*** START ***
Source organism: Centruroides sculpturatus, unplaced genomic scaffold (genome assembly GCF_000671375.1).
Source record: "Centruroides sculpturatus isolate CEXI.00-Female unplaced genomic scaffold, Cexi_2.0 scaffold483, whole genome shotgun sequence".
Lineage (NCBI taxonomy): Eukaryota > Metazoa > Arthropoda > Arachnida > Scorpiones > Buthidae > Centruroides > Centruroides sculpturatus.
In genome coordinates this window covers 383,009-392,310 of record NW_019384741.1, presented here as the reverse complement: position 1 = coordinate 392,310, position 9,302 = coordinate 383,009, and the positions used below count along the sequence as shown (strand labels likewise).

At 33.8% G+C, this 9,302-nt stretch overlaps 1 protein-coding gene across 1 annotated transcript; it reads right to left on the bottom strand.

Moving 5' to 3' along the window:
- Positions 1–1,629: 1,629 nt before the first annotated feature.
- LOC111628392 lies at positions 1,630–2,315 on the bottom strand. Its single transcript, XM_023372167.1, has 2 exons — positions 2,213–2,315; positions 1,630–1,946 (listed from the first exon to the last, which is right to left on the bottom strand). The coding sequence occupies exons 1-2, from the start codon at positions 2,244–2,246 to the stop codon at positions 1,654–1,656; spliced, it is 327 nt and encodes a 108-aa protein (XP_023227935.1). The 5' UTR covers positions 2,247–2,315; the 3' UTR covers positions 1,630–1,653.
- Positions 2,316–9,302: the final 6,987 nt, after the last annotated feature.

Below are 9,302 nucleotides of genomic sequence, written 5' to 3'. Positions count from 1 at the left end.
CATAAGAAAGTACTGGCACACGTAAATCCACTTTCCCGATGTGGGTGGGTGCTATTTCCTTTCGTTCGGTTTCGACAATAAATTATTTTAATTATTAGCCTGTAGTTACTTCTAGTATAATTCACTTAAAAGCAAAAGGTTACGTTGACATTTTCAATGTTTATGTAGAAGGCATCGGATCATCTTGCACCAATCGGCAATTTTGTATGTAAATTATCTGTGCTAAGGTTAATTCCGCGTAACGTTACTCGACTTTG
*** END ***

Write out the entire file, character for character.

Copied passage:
Source organism: Centruroides sculpturatus, unplaced genomic scaffold (genome assembly GCF_000671375.1).
Source record: "Centruroides sculpturatus isolate CEXI.00-Female unplaced genomic scaffold, Cexi_2.0 scaffold483, whole genome shotgun sequence".
Lineage (NCBI taxonomy): Eukaryota > Metazoa > Arthropoda > Arachnida > Scorpiones > Buthidae > Centruroides > Centruroides sculpturatus.
In genome coordinates this window covers 383,009-392,310 of record NW_019384741.1, presented here as the reverse complement: position 1 = coordinate 392,310, position 9,302 = coordinate 383,009, and the positions used below count along the sequence as shown (strand labels likewise).

At 33.8% G+C, this 9,302-nt stretch overlaps 1 protein-coding gene across 1 annotated transcript; it reads right to left on the bottom strand.

Moving 5' to 3' along the window:
- Positions 1–1,629: 1,629 nt before the first annotated feature.
- LOC111628392 lies at positions 1,630–2,315 on the bottom strand. Its single transcript, XM_023372167.1, has 2 exons — positions 2,213–2,315; positions 1,630–1,946 (listed from the first exon to the last, which is right to left on the bottom strand). The coding sequence occupies exons 1-2, from the start codon at positions 2,244–2,246 to the stop codon at positions 1,654–1,656; spliced, it is 327 nt and encodes a 108-aa protein (XP_023227935.1). The 5' UTR covers positions 2,247–2,315; the 3' UTR covers positions 1,630–1,653.
- Positions 2,316–9,302: the final 6,987 nt, after the last annotated feature.

Below are 9,302 nucleotides of genomic sequence, written 5' to 3'. Positions count from 1 at the left end.
CATAAGAAAGTACTGGCACACGTAAATCCACTTTCCCGATGTGGGTGGGTGCTATTTCCTTTCGTTCGGTTTCGACAATAAATTATTTTAATTATTAGCCTGTAGTTACTTCTAGTATAATTCACTTAAAAGCAAAAGGTTACGTTGACATTTTCAATGTTTATGTAGAAGGCATCGGATCATCTTGCACCAATCGGCAATTTTGTATGTAAATTATCTGTGCTAAGGTTAATTCCGCGTAACGTTACTCGACTTTG